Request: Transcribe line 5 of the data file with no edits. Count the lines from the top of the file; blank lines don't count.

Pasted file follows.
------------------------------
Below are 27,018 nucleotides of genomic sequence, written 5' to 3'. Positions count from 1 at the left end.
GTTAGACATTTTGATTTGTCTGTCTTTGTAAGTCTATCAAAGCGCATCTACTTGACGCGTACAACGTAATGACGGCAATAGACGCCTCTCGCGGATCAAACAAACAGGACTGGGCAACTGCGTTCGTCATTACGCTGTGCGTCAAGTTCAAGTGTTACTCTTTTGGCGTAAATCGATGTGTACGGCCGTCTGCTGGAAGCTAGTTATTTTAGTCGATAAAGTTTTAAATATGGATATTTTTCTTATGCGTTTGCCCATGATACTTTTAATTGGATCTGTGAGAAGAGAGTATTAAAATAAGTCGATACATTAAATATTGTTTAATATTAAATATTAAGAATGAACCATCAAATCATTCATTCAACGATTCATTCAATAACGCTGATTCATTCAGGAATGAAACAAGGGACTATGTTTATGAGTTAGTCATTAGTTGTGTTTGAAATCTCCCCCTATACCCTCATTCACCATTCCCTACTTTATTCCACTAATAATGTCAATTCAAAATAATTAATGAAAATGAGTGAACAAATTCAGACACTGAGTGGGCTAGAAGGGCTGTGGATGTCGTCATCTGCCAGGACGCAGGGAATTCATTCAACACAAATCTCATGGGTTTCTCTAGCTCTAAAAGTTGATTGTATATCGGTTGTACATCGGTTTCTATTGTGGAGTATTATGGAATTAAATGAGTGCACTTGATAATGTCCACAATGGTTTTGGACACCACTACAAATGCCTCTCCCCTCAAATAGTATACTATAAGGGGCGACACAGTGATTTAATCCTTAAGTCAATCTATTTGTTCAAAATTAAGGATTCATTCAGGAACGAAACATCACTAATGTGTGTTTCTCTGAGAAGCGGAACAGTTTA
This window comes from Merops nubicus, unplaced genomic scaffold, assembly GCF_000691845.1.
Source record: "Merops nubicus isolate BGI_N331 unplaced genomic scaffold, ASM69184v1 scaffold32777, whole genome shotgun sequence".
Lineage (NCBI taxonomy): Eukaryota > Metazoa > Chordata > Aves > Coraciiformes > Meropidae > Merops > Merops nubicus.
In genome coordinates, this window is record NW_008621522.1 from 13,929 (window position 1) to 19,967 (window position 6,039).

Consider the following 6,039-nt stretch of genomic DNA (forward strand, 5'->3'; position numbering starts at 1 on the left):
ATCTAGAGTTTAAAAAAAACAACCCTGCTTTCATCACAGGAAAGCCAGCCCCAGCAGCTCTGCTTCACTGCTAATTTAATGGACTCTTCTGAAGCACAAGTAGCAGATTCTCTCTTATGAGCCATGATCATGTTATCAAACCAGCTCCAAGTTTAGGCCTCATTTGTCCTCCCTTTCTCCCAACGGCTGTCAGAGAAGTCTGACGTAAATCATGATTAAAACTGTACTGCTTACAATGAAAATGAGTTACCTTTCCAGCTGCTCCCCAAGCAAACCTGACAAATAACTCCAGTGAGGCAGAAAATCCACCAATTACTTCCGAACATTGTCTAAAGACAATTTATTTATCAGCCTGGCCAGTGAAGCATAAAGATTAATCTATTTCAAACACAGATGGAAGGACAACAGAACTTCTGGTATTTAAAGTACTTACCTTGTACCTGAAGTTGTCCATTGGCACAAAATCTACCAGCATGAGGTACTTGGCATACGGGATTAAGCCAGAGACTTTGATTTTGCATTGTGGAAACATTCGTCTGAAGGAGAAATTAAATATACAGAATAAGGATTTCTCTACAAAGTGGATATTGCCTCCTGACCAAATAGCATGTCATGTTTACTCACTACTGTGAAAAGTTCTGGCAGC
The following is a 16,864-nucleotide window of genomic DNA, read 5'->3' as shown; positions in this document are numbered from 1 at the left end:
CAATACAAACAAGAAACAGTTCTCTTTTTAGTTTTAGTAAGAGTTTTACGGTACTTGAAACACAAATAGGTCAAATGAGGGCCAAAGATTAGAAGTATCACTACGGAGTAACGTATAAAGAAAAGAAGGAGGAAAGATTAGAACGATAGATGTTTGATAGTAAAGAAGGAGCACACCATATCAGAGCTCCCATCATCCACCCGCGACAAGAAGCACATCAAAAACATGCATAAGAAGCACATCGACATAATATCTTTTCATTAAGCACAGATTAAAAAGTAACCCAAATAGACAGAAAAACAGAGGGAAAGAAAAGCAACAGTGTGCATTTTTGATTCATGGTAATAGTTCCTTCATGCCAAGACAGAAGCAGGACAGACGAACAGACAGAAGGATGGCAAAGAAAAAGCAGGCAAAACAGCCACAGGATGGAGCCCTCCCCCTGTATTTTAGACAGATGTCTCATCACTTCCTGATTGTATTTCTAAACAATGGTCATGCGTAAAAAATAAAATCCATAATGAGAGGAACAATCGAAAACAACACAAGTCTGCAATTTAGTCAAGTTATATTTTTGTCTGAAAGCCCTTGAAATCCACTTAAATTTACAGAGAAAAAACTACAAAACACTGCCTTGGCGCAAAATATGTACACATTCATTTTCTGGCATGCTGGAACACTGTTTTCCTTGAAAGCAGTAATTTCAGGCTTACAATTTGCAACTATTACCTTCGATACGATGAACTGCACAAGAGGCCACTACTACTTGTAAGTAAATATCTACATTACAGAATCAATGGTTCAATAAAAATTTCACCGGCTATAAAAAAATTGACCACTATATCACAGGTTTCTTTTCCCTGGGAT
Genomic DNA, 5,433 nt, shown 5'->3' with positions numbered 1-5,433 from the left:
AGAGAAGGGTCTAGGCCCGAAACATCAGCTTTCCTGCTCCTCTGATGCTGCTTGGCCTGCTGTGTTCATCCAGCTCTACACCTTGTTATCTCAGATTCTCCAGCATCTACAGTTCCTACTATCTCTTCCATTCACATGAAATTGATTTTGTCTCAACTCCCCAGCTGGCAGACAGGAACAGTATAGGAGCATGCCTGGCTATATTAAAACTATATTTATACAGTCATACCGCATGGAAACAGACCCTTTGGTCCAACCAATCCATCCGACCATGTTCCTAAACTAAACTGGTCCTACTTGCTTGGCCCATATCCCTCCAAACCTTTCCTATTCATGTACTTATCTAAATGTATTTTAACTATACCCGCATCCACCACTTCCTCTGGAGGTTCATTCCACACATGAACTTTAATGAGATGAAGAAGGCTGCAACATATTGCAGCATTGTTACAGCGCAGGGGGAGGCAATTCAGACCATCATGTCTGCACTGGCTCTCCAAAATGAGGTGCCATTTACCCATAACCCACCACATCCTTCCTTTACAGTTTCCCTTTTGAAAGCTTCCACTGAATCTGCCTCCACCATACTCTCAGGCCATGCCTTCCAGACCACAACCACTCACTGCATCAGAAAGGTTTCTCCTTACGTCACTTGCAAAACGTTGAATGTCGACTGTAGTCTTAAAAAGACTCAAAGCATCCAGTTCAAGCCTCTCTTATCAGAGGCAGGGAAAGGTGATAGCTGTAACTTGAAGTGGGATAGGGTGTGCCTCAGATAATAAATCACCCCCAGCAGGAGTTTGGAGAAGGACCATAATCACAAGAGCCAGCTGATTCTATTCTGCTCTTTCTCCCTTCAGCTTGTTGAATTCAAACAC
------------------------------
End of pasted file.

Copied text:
Lineage (NCBI taxonomy): Eukaryota > Metazoa > Chordata > Aves > Coraciiformes > Meropidae > Merops > Merops nubicus.